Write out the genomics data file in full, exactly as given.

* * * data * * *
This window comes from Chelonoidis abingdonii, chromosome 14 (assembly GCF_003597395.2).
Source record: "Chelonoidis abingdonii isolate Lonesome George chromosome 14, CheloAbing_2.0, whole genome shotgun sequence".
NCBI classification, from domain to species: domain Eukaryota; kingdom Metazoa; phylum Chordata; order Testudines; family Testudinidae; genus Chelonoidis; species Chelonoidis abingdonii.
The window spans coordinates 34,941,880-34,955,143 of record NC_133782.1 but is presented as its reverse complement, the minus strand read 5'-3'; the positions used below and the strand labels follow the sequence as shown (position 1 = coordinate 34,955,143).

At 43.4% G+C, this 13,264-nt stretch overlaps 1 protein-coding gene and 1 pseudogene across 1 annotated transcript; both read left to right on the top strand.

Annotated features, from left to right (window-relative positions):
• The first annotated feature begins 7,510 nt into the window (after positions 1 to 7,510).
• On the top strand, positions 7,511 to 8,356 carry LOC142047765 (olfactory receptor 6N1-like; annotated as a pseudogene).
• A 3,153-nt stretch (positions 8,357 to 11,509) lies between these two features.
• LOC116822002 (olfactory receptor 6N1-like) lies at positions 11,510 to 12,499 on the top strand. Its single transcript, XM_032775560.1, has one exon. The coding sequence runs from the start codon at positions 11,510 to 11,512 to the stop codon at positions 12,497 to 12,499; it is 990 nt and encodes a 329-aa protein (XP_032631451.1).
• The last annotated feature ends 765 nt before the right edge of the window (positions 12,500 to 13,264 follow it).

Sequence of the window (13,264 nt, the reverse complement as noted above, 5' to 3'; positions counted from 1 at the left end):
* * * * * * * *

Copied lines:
This window comes from Chelonoidis abingdonii, chromosome 14 (assembly GCF_003597395.2).
Source record: "Chelonoidis abingdonii isolate Lonesome George chromosome 14, CheloAbing_2.0, whole genome shotgun sequence".
NCBI classification, from domain to species: domain Eukaryota; kingdom Metazoa; phylum Chordata; order Testudines; family Testudinidae; genus Chelonoidis; species Chelonoidis abingdonii.
The window spans coordinates 34,941,880-34,955,143 of record NC_133782.1 but is presented as its reverse complement, the minus strand read 5'-3'; the positions used below and the strand labels follow the sequence as shown (position 1 = coordinate 34,955,143).

At 43.4% G+C, this 13,264-nt stretch overlaps 1 protein-coding gene and 1 pseudogene across 1 annotated transcript; both read left to right on the top strand.

Annotated features, from left to right (window-relative positions):
• The first annotated feature begins 7,510 nt into the window (after positions 1 to 7,510).
• On the top strand, positions 7,511 to 8,356 carry LOC142047765 (olfactory receptor 6N1-like; annotated as a pseudogene).
• A 3,153-nt stretch (positions 8,357 to 11,509) lies between these two features.
• LOC116822002 (olfactory receptor 6N1-like) lies at positions 11,510 to 12,499 on the top strand. Its single transcript, XM_032775560.1, has one exon. The coding sequence runs from the start codon at positions 11,510 to 11,512 to the stop codon at positions 12,497 to 12,499; it is 990 nt and encodes a 329-aa protein (XP_032631451.1).
• The last annotated feature ends 765 nt before the right edge of the window (positions 12,500 to 13,264 follow it).

Sequence of the window (13,264 nt, the reverse complement as noted above, 5' to 3'; positions counted from 1 at the left end):